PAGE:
by Anthony Clark
You would think it would be obvious, the best way to use a rubber stamp. But have you had your stamped impressions turn out grainy and gray? Have you ever, like me, had to decide whether to chuck that envelope you just stamped? Or tried to decide whether the person you're sending it to would notice something like that?
I discovered something recently-I've been doing it wrong.
I used to use any old stamp pad, push my rubber stamp into the inkas hard as I could, and then just rub the stamp around on a piece of paper to get some of the ink off. And I used to frown at my envelopes and think, "Did I not press hard enough? I must have not pressed hard enough. Let me try again. Nope, still bad. Okay, let me press even HARDER and try again. WHY DO YOU STILL LOOK AWFUL!"
But there are actually four simple steps to getting a perfect impression, every time!
1. Invest in a good stamp pad, like a lovely stamp pad from ColorBox.
2. Pat the surface of your stamp several times on the ink, rather than pressing it in.
3. Clean off the surface of your stamp after using with alcohol-free baby wipes. If it's really gunky you can use a toothbrush in mild soap and water (but do this only on the surface, don't let the water get into the wood).
4. Store your ink pad upside down to keep the ink always at the surface.
Now mind you, I don't bother with these rules all the time, except for keeping my stamp pad upside down. If I'm running out the door and then suddenly remember I have to send a letter to the bank or something, I simply don't care what my address looks like. But for holiday cards, invitations, and personal stationery, that's when it's worth the extra effort for that extra touch o' lovely.
What a difference, right?? And this is with a stamp that is at least 6 years old, not a crisp new one. And one that I'm not always good about cleaning. I am trying to be better about that, as not cleaning your rubber stamp can lead to some issues such as:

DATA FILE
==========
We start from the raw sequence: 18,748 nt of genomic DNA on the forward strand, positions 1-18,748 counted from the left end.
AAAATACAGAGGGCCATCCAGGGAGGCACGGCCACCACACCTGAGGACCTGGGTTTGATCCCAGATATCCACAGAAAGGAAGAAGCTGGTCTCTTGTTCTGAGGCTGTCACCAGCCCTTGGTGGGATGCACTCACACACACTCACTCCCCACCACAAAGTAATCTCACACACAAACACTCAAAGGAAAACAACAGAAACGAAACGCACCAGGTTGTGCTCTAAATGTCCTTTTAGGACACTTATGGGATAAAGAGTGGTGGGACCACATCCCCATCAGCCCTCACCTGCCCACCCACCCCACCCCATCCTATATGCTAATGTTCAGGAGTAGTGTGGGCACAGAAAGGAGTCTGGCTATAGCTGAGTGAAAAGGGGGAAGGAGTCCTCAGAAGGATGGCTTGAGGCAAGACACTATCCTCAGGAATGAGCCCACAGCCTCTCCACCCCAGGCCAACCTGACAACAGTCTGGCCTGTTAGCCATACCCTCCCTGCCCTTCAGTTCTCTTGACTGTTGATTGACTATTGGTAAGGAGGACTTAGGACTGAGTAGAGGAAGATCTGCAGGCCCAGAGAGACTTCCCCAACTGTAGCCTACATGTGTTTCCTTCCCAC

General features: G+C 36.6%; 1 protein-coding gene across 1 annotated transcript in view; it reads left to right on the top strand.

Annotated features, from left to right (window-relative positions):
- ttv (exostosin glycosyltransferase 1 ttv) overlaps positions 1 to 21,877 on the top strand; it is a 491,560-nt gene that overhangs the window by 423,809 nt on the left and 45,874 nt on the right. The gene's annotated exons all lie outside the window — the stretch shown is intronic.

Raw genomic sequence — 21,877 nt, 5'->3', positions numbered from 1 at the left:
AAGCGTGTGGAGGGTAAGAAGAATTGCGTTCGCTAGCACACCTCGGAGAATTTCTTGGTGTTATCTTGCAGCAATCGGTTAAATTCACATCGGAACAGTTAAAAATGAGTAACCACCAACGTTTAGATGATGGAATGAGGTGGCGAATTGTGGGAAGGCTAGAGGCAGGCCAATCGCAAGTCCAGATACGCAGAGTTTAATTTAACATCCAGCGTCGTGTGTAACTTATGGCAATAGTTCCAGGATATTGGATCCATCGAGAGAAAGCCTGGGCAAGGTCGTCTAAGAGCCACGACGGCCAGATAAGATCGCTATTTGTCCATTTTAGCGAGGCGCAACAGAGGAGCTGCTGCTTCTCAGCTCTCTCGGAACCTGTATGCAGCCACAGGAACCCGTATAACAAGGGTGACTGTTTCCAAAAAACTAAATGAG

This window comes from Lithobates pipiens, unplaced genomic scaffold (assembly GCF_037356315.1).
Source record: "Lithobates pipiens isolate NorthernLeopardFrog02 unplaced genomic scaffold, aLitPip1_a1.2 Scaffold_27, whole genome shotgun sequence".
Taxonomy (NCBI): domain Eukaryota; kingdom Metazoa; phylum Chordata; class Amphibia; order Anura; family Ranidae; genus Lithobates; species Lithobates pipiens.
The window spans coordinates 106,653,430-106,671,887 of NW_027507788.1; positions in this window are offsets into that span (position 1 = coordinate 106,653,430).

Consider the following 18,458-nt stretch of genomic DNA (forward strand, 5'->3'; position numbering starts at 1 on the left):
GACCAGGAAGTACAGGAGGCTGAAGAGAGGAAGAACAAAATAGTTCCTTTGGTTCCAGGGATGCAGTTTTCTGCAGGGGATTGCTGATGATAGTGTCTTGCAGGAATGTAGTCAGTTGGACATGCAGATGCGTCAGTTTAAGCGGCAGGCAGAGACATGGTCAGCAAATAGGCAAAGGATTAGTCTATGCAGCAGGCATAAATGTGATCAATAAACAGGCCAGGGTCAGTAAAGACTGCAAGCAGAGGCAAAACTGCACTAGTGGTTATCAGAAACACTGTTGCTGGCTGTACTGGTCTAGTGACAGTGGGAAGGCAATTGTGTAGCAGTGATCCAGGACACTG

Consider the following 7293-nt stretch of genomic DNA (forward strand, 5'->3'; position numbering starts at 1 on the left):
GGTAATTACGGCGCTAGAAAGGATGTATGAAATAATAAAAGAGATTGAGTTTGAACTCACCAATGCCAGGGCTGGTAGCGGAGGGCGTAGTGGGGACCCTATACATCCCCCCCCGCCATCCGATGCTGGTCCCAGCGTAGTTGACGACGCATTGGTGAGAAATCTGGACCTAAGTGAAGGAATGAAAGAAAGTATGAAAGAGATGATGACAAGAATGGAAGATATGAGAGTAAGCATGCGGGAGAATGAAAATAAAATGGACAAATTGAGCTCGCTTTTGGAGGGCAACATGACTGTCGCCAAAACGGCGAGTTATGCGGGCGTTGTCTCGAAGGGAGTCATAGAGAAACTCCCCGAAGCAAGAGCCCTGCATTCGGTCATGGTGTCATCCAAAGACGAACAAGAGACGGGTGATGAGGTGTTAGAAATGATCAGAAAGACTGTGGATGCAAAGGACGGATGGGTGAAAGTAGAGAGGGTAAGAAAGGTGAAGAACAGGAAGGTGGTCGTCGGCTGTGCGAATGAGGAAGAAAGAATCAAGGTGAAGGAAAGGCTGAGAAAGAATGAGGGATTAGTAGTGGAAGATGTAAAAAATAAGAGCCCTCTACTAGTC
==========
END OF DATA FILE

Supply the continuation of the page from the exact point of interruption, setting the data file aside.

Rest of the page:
1. Grainy image.
2. Clogged areas that fill in when you stamp.
3. Transfer of ink color, which is especially frustrating when you have a beautiful new colored ink pad, like a gold one that costs quite a bit.
But if you clean your stamp you can bring it back to life, with just a teensy amount of effort. Teensy!
I suppose a last lesson might be: Leave your envelope alone for a minute to let the ink dry (particularly with pigment ink, which takes much longer).
So bust out your old stamps, apologize to them for treating them so poorly, and make your envelopes and paper happy.
How to Take Care of Rubber Stamps After Using Them?
There are different varieties of stamps and designs that we can use today in the world of Scrap, stamps do not need special maintenance but, if you keep a simple cleaning routine, every time you use your stamps you will keep them in excellent condition and avoid If your seal hardens or deteriorates rapidly, over time you will find some tricks that will facilitate the handling of your stamp to give it a crisp and clean finish.
The stamps of wood, unlike the other type of stamps, is that the design they have stamped is very clear although it has many details. There are two forms of red rubber stamps.